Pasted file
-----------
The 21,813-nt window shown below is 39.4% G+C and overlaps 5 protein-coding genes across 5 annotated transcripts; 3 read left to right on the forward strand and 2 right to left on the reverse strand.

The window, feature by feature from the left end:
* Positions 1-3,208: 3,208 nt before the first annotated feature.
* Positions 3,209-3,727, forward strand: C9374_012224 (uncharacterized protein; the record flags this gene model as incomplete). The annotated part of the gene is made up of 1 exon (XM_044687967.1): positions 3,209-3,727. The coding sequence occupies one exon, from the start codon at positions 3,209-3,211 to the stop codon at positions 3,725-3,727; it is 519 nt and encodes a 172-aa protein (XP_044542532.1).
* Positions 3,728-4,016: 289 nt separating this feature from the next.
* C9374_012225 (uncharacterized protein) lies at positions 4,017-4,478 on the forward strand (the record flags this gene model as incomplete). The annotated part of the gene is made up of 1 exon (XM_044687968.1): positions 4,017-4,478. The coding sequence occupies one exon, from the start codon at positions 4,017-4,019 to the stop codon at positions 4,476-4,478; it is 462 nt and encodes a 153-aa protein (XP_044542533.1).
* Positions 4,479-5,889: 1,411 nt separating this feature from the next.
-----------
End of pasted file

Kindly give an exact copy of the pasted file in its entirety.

The 21,813-nt window shown below is 39.4% G+C and overlaps 5 protein-coding genes across 5 annotated transcripts; 3 read left to right on the forward strand and 2 right to left on the reverse strand.

The window, feature by feature from the left end:
* Positions 1-3,208: 3,208 nt before the first annotated feature.
* Positions 3,209-3,727, forward strand: C9374_012224 (uncharacterized protein; the record flags this gene model as incomplete). The annotated part of the gene is made up of 1 exon (XM_044687967.1): positions 3,209-3,727. The coding sequence occupies one exon, from the start codon at positions 3,209-3,211 to the stop codon at positions 3,725-3,727; it is 519 nt and encodes a 172-aa protein (XP_044542532.1).
* Positions 3,728-4,016: 289 nt separating this feature from the next.
* C9374_012225 (uncharacterized protein) lies at positions 4,017-4,478 on the forward strand (the record flags this gene model as incomplete). The annotated part of the gene is made up of 1 exon (XM_044687968.1): positions 4,017-4,478. The coding sequence occupies one exon, from the start codon at positions 4,017-4,019 to the stop codon at positions 4,476-4,478; it is 462 nt and encodes a 153-aa protein (XP_044542533.1).
* Positions 4,479-5,889: 1,411 nt separating this feature from the next.